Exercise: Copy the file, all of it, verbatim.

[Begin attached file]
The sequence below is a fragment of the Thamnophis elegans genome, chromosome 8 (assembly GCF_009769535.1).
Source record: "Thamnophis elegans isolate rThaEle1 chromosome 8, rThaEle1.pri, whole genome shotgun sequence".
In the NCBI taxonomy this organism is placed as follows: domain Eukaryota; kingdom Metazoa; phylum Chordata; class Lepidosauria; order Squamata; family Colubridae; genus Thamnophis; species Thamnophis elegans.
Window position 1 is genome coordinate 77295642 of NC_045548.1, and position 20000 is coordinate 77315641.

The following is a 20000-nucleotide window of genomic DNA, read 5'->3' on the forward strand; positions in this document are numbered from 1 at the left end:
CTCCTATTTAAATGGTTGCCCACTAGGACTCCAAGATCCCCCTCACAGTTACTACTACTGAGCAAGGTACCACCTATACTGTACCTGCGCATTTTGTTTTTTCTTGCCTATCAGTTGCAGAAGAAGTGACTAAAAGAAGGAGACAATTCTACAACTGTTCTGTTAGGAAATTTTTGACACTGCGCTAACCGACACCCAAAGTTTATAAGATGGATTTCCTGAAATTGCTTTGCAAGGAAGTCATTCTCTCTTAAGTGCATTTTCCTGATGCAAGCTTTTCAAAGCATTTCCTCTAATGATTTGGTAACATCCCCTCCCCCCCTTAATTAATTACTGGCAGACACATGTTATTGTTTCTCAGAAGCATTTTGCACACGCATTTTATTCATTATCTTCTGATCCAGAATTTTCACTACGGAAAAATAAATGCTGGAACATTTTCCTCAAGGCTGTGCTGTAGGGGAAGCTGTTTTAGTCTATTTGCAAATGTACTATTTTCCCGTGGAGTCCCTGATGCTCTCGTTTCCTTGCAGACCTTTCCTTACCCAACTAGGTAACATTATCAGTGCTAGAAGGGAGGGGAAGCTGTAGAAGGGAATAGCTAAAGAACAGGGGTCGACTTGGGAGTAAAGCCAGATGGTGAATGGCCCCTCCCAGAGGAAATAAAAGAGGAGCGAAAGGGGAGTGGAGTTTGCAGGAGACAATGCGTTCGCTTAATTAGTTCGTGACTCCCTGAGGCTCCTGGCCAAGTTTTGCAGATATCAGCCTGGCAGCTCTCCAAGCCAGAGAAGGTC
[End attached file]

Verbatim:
The sequence below is a fragment of the Thamnophis elegans genome, chromosome 8 (assembly GCF_009769535.1).
Source record: "Thamnophis elegans isolate rThaEle1 chromosome 8, rThaEle1.pri, whole genome shotgun sequence".
In the NCBI taxonomy this organism is placed as follows: domain Eukaryota; kingdom Metazoa; phylum Chordata; class Lepidosauria; order Squamata; family Colubridae; genus Thamnophis; species Thamnophis elegans.
Window position 1 is genome coordinate 77295642 of NC_045548.1, and position 20000 is coordinate 77315641.

The following is a 20000-nucleotide window of genomic DNA, read 5'->3' on the forward strand; positions in this document are numbered from 1 at the left end:
CTCCTATTTAAATGGTTGCCCACTAGGACTCCAAGATCCCCCTCACAGTTACTACTACTGAGCAAGGTACCACCTATACTGTACCTGCGCATTTTGTTTTTTCTTGCCTATCAGTTGCAGAAGAAGTGACTAAAAGAAGGAGACAATTCTACAACTGTTCTGTTAGGAAATTTTTGACACTGCGCTAACCGACACCCAAAGTTTATAAGATGGATTTCCTGAAATTGCTTTGCAAGGAAGTCATTCTCTCTTAAGTGCATTTTCCTGATGCAAGCTTTTCAAAGCATTTCCTCTAATGATTTGGTAACATCCCCTCCCCCCCTTAATTAATTACTGGCAGACACATGTTATTGTTTCTCAGAAGCATTTTGCACACGCATTTTATTCATTATCTTCTGATCCAGAATTTTCACTACGGAAAAATAAATGCTGGAACATTTTCCTCAAGGCTGTGCTGTAGGGGAAGCTGTTTTAGTCTATTTGCAAATGTACTATTTTCCCGTGGAGTCCCTGATGCTCTCGTTTCCTTGCAGACCTTTCCTTACCCAACTAGGTAACATTATCAGTGCTAGAAGGGAGGGGAAGCTGTAGAAGGGAATAGCTAAAGAACAGGGGTCGACTTGGGAGTAAAGCCAGATGGTGAATGGCCCCTCCCAGAGGAAATAAAAGAGGAGCGAAAGGGGAGTGGAGTTTGCAGGAGACAATGCGTTCGCTTAATTAGTTCGTGACTCCCTGAGGCTCCTGGCCAAGTTTTGCAGATATCAGCCTGGCAGCTCTCCAAGCCAGAGAAGGTC